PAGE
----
Each Canadian immigration program requires a variety of documentation in order to support your application. The list of required documentation will differ greatly from one program to another but there is one thing that is consistent across programs: if a document provided is not in English or French, translations will be required.
As the two official languages of Canada, IRCC (Immigration, Refugees and Citizenship Canada) and provincial immigration bodies will accept documentation written in English or French as is. However, regardless of the kind of document being provided (i.e. civil document, employment reference letter, bank statements, etc.), if it is not issued in English or French, Canadian immigration authorities will require translations to accompany the document.
What is a certified translation for Canadian immigration?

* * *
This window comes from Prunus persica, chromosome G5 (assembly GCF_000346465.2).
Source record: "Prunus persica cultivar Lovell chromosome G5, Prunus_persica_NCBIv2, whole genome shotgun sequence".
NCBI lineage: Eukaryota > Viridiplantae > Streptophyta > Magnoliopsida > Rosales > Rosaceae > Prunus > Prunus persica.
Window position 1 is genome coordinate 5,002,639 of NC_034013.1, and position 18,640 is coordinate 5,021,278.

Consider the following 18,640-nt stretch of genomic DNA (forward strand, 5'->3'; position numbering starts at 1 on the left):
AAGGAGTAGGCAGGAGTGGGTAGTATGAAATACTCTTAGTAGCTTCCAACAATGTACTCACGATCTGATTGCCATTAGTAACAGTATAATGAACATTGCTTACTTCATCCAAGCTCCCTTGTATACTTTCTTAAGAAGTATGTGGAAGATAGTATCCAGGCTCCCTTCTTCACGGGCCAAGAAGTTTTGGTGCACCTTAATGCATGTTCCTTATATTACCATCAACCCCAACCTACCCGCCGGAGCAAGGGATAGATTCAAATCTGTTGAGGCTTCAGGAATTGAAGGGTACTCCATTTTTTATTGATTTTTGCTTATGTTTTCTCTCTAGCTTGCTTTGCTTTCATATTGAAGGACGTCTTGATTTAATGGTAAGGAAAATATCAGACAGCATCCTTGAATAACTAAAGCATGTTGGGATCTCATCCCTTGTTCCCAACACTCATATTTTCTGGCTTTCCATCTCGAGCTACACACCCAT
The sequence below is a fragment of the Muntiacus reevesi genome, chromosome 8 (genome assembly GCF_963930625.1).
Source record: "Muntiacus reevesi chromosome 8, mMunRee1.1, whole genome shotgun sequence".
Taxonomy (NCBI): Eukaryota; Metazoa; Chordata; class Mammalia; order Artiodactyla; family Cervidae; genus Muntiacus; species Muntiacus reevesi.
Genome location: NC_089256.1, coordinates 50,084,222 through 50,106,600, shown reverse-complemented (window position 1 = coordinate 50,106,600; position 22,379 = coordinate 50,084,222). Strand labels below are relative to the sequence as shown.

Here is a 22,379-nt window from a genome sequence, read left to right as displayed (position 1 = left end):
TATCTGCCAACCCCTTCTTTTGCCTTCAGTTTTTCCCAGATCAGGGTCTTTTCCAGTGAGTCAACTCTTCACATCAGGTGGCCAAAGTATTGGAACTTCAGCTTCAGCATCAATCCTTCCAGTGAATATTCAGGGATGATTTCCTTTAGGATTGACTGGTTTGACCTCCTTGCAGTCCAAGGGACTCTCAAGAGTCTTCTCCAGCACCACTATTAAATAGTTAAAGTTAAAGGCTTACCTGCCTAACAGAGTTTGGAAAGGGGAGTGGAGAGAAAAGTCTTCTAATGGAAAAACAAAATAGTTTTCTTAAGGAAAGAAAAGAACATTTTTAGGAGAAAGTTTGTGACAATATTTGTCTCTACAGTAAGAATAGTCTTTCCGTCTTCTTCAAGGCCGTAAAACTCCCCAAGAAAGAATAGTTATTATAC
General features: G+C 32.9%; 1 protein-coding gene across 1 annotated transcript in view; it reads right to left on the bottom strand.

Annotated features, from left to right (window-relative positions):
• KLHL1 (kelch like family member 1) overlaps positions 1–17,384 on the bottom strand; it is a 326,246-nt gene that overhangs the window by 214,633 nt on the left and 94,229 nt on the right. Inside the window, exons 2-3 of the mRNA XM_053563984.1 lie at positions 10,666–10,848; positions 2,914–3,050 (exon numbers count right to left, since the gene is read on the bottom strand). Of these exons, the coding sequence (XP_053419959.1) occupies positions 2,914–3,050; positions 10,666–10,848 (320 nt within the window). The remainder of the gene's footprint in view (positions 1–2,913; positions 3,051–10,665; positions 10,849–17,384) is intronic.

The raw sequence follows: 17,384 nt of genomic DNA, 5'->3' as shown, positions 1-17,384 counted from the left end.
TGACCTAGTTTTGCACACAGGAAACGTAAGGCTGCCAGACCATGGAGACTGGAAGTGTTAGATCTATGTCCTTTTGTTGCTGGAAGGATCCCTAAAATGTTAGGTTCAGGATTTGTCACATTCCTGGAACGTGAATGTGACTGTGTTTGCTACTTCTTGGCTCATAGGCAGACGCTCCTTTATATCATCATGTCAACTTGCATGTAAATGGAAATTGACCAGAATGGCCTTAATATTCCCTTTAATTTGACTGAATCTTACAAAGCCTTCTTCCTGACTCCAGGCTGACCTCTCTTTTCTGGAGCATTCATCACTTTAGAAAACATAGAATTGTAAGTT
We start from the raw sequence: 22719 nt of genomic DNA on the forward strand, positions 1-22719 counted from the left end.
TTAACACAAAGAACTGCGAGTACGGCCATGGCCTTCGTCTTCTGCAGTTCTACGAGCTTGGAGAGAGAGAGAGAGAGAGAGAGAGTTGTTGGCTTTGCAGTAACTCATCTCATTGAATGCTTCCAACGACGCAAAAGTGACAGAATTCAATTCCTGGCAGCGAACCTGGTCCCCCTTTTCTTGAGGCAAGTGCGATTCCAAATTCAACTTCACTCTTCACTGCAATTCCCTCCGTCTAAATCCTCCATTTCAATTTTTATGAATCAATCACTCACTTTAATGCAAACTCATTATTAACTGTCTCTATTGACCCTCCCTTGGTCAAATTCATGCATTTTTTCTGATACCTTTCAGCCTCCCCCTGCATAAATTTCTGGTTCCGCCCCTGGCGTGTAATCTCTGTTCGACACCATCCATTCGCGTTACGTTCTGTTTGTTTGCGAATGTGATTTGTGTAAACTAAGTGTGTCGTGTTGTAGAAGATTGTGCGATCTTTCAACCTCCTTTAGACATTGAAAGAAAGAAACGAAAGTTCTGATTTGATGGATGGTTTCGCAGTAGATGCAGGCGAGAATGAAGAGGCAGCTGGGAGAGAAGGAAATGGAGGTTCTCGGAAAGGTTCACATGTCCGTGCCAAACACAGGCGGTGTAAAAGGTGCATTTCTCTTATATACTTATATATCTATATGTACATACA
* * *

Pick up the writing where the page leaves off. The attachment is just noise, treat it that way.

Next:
IRCC has very specific rules regarding what kind of translations will be accepted within an application. For all documents in any other language other than English or French, certified translations or translations completed by a certified translator will need to be provided. A translation has been certified when the translator or translation service declares that the translation is a true and accurate representation through a notarized affidavit. This affidavit, administered by either a notary public or commissioner of oaths in the country in which they operate, will need to accompany the translation itself. Through this affidavit, the translator is firstly declaring their proficiency to translate said document, and secondly attesting to the accuracy of the translation.